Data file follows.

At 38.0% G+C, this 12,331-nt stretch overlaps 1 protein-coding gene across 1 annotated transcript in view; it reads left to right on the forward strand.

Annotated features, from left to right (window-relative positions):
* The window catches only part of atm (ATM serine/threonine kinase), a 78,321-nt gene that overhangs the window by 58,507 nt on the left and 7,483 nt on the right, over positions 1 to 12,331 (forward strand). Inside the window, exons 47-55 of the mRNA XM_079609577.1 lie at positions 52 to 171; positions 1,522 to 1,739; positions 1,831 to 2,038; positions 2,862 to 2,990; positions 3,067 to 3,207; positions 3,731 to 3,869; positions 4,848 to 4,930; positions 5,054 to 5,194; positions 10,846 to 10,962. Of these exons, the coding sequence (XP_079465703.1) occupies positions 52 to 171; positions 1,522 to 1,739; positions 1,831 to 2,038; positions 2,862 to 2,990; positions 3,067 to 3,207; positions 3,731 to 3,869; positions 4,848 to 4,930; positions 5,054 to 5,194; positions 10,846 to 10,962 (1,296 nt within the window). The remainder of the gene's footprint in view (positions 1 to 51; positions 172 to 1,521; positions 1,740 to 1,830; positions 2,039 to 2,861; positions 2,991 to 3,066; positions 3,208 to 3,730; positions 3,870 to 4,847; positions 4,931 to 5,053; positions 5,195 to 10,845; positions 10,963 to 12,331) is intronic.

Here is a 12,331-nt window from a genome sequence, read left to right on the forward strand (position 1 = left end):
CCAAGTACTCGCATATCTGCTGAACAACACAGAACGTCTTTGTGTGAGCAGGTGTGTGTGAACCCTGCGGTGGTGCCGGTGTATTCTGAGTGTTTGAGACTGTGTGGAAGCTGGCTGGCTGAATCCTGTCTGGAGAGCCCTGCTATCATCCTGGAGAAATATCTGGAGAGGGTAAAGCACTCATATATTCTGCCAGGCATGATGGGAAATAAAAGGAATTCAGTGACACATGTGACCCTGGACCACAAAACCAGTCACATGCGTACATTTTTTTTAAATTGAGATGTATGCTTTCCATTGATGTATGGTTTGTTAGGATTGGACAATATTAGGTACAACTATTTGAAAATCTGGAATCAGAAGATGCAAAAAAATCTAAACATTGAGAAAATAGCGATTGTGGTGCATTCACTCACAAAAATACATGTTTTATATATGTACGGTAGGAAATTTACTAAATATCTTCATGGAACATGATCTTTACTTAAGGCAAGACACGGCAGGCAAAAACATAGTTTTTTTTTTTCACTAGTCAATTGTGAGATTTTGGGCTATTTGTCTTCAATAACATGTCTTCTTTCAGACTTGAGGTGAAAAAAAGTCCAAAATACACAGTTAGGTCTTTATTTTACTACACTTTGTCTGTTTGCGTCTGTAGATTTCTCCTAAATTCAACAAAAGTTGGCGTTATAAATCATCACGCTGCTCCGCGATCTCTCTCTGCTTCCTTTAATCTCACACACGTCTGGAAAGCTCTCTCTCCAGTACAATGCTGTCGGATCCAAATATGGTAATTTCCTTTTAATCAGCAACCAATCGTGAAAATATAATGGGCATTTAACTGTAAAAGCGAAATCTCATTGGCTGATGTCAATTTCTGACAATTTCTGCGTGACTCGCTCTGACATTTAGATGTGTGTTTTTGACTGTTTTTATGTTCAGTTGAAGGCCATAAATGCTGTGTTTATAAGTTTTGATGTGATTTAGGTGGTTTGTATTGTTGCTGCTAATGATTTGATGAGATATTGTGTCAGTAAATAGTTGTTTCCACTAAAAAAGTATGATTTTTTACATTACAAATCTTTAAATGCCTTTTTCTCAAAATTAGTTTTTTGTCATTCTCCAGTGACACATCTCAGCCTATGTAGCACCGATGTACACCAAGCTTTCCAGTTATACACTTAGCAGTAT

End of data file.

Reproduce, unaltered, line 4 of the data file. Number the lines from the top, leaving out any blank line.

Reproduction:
Here is a 12,331-nt window from a genome sequence, read left to right on the forward strand (position 1 = left end):